Part 4: Gaeilge/Éire
It’s easy to forget that in Ireland people once mainly spoke, well, Irish. The Irish language, Gaeilge (also known as Éire or Irish Gaelic to differentiate it from Scottish Gaelic,) is the official language of Ireland (definitely not English.) Old Irish is considered the predecessor of all the Gaelic tongues, dating back at least 2,500 years (with its first known use in the Roman alphabet dating to the end of the 6th century—making it the oldest known written vernacular north of the Alps.) However, with the suppression of Irish culture by the British beginning in the 11th century, much of the original use of Irish was lost as English became the predominant language in governmental and legal affairs. By the time of The Great Famine from 1846-1848, Irish as a language was almost extinct.
However, the Celtic revival and resurgence of the national Irish identity in the 1800s lead to increased interest in Gaeilge, lest it be forgotten. In 1897, the Society for the Preservation of the Irish Language was founded, and they were able to help reintroduce Irish into all levels of education—from primary to university. An official standard of the Irish language was set by the Irish government in 1958—though, the 2016 census reported that in modern times only 1.7% of the population speak Gaeilge daily.
But what does this have to do with school life in Ireland? Quite a bit! Under current educational statutes, all students attending government-funded schools in Ireland (both primary and secondary) have a state-mandated Irish language curriculum. That means, in Ireland, you’re learning the country’s original language from at least first grade onward! In recent years, the requirement for a passing grade in Irish Gaelic for a graduating senior’s Leaving Certificate (see our previous post to have this better explained!) has been eradicated—meaning you still need to take the class, but aren’t tested on it as you will be for other subjects. This has caused some controversy within Ireland, as students argue that once they’re past primary school, Irish is no longer taught to them as a living language—it’s more a subject to get through. In fact, while only 5% of polled students said they thought Irish was properly emphasized as part of their cultural heritage, 67% of students believe that Gaeilge should be compulsory and further pushed as part of the country’s cultural heritage.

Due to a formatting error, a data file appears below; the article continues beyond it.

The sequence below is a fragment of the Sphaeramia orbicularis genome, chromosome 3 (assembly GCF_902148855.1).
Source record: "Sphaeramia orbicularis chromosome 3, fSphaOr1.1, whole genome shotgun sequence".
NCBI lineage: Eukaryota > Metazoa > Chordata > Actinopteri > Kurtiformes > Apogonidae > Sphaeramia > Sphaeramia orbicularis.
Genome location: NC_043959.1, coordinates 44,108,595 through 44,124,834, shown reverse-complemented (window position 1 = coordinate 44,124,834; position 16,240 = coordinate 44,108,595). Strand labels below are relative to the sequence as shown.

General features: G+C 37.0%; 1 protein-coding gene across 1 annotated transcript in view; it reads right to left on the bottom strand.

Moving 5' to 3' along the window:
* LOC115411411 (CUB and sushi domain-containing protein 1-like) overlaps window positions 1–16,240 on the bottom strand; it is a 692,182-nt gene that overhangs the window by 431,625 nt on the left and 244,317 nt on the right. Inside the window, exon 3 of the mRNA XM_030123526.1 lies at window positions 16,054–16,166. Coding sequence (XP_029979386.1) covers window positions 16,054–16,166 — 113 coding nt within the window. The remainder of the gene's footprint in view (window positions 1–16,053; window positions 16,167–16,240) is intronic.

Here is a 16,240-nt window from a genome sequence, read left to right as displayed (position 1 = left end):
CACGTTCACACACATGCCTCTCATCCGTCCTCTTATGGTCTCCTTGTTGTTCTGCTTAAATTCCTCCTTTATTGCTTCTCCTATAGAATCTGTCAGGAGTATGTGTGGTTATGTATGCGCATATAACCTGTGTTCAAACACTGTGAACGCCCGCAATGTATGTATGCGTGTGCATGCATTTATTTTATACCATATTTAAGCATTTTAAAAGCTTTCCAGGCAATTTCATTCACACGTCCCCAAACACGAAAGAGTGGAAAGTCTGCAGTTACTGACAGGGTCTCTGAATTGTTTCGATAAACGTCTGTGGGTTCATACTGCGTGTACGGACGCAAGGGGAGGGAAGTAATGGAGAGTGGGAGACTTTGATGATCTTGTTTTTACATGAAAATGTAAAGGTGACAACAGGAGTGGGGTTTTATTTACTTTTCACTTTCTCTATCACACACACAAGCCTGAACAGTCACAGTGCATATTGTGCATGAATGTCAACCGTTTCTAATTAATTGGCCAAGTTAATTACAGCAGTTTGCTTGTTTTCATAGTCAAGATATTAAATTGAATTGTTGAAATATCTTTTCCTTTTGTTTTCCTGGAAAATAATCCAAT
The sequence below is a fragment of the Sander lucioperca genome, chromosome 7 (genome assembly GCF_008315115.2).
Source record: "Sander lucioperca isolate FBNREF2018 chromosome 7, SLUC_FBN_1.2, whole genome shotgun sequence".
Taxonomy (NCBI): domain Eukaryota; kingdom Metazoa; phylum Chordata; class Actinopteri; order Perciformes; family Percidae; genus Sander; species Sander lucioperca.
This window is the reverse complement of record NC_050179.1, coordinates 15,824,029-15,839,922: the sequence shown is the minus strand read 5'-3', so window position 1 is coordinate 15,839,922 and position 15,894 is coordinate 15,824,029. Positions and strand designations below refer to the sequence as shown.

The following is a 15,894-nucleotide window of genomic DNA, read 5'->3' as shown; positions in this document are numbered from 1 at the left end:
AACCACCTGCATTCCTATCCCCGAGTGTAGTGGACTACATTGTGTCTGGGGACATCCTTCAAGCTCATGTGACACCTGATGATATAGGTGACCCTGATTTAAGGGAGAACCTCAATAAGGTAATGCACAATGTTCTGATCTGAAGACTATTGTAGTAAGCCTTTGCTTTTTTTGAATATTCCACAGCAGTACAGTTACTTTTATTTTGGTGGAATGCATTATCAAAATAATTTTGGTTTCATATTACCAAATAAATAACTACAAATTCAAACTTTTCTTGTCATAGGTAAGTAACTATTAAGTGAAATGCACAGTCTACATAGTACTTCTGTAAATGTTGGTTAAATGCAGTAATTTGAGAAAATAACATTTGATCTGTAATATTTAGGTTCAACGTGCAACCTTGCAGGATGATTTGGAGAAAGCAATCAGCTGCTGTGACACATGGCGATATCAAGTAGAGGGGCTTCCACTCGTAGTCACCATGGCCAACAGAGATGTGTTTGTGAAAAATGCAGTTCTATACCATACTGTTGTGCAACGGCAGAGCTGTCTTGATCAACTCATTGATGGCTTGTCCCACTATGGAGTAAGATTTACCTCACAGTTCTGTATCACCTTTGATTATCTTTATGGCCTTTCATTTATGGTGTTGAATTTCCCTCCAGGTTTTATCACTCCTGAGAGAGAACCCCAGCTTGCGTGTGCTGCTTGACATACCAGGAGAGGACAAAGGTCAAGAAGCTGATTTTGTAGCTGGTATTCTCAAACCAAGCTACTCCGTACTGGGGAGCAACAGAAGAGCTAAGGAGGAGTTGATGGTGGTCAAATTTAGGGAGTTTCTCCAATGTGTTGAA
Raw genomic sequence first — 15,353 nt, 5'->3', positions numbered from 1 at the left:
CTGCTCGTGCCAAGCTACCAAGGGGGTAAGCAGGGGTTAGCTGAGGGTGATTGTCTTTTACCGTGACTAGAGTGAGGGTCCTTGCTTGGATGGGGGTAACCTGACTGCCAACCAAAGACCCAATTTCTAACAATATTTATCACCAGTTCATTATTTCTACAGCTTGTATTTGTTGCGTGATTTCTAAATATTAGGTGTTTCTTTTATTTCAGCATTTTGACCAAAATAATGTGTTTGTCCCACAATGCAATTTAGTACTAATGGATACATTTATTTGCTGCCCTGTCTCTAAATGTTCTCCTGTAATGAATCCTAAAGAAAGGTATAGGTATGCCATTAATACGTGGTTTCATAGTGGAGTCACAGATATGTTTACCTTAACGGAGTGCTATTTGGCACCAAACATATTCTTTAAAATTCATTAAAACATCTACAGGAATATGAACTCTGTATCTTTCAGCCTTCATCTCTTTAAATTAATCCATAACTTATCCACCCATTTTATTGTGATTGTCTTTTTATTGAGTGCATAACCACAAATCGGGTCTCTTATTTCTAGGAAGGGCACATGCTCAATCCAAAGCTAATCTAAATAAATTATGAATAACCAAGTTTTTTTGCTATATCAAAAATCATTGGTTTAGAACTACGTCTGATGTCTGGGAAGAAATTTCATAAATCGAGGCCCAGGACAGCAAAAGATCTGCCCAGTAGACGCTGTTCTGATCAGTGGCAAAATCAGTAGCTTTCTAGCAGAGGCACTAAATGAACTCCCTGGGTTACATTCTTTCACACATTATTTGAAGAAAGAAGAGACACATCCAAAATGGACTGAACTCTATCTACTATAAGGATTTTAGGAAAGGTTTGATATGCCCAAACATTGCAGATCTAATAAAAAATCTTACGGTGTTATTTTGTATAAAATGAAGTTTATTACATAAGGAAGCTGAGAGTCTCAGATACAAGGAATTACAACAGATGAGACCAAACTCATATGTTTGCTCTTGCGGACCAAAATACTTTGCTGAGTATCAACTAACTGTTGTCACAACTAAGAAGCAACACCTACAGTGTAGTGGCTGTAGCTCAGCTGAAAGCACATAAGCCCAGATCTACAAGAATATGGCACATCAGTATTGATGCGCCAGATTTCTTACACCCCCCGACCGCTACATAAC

But there are places where Irish continues to exist as a living language: Gaeilge-only schools! They’re called Gaelscoil or Irish-medium schools (while the majority of schools remain English-medium,) and while they can be hard to get into, they are completely immersive. While English is sometimes spoken in school as well, the primary language remains Irish throughout schooling. Parents often chose to send their children to a primary-level Gaelscoil and a standard secondary school, though secondary-level Gaelscoil have become more popular in recent years. While most parents cite language-acquisition and the importance of Irish culture and identity for choosing an Irish-medium program, there are other notable benefits that come with being bilingual: better academic performance overall, improvement in cognitive function, improved communication and social skills, and increased ease in learning third or even fourth languages.
Like most topics that touch the political sphere, there’s plenty of controversy about Irish language requirements—most recently, primary school principals calling for a waiver of a Leaving Certificate qualification in Irish in due to a lack of suitable candidates (it’s not required, after all!) But the fact remains that Irish truly is a living language—just take a look at any government street sign, the average Irish person’s name, or innumerable place names and slang terms that still retain their Gaeilge roots. And then there’s the Gaeltacht areas of Ireland! These are places in Ireland where Irish remains the majority language, and they still exist today. Most of these areas dot the west coast of Ireland’s peninsulas where the language was protected by their remote locations. Though all that schooling might not prepare an Irish student for a conversation—while there’s a government-standard Gaeilge, there’s also three distinct dialects in the county: Ulster, Connacht, and Munster!
Where you fall on the bilingual debate? Immersive, required, or at parent and student discretion? Let us know in the comments!
This post is part of a series. Take a look at our last modern Ireland post, all about university in Ireland, here. Also: check out the blog every Monday and Thursday for more posts about Irish history, dance culture, community news, and spotlights on our dancers, staff, and families—among other fun projects! And don’t forget to dance along with us on both Facebook and Instagram.
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